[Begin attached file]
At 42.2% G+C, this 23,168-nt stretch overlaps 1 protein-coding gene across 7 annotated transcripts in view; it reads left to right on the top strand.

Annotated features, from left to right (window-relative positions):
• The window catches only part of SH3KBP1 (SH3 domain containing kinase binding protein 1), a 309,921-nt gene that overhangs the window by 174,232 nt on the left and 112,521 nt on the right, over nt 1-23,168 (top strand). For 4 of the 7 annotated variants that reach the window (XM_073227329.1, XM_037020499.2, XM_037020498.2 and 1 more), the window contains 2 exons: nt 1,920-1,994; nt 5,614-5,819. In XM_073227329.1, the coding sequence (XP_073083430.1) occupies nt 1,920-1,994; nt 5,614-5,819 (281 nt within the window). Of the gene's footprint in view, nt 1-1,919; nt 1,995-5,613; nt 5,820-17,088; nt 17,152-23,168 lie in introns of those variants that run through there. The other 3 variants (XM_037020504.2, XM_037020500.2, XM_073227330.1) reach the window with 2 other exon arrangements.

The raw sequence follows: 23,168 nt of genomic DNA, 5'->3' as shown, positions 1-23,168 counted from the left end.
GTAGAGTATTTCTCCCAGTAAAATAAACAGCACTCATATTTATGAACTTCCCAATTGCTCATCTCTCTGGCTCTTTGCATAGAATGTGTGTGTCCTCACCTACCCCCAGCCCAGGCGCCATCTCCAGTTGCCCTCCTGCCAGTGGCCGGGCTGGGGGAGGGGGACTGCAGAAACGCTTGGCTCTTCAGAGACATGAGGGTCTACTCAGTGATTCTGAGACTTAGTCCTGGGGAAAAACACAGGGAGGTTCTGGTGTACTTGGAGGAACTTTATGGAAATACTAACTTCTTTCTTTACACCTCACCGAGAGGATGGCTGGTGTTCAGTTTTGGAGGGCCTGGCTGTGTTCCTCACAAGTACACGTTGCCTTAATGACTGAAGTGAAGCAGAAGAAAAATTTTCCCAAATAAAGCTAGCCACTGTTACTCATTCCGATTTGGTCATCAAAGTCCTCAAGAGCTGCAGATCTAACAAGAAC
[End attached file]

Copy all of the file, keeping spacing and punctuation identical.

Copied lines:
At 42.2% G+C, this 23,168-nt stretch overlaps 1 protein-coding gene across 7 annotated transcripts in view; it reads left to right on the top strand.

Annotated features, from left to right (window-relative positions):
• The window catches only part of SH3KBP1 (SH3 domain containing kinase binding protein 1), a 309,921-nt gene that overhangs the window by 174,232 nt on the left and 112,521 nt on the right, over nt 1-23,168 (top strand). For 4 of the 7 annotated variants that reach the window (XM_073227329.1, XM_037020499.2, XM_037020498.2 and 1 more), the window contains 2 exons: nt 1,920-1,994; nt 5,614-5,819. In XM_073227329.1, the coding sequence (XP_073083430.1) occupies nt 1,920-1,994; nt 5,614-5,819 (281 nt within the window). Of the gene's footprint in view, nt 1-1,919; nt 1,995-5,613; nt 5,820-17,088; nt 17,152-23,168 lie in introns of those variants that run through there. The other 3 variants (XM_037020504.2, XM_037020500.2, XM_073227330.1) reach the window with 2 other exon arrangements.

The raw sequence follows: 23,168 nt of genomic DNA, 5'->3' as shown, positions 1-23,168 counted from the left end.
GTAGAGTATTTCTCCCAGTAAAATAAACAGCACTCATATTTATGAACTTCCCAATTGCTCATCTCTCTGGCTCTTTGCATAGAATGTGTGTGTCCTCACCTACCCCCAGCCCAGGCGCCATCTCCAGTTGCCCTCCTGCCAGTGGCCGGGCTGGGGGAGGGGGACTGCAGAAACGCTTGGCTCTTCAGAGACATGAGGGTCTACTCAGTGATTCTGAGACTTAGTCCTGGGGAAAAACACAGGGAGGTTCTGGTGTACTTGGAGGAACTTTATGGAAATACTAACTTCTTTCTTTACACCTCACCGAGAGGATGGCTGGTGTTCAGTTTTGGAGGGCCTGGCTGTGTTCCTCACAAGTACACGTTGCCTTAATGACTGAAGTGAAGCAGAAGAAAAATTTTCCCAAATAAAGCTAGCCACTGTTACTCATTCCGATTTGGTCATCAAAGTCCTCAAGAGCTGCAGATCTAACAAGAAC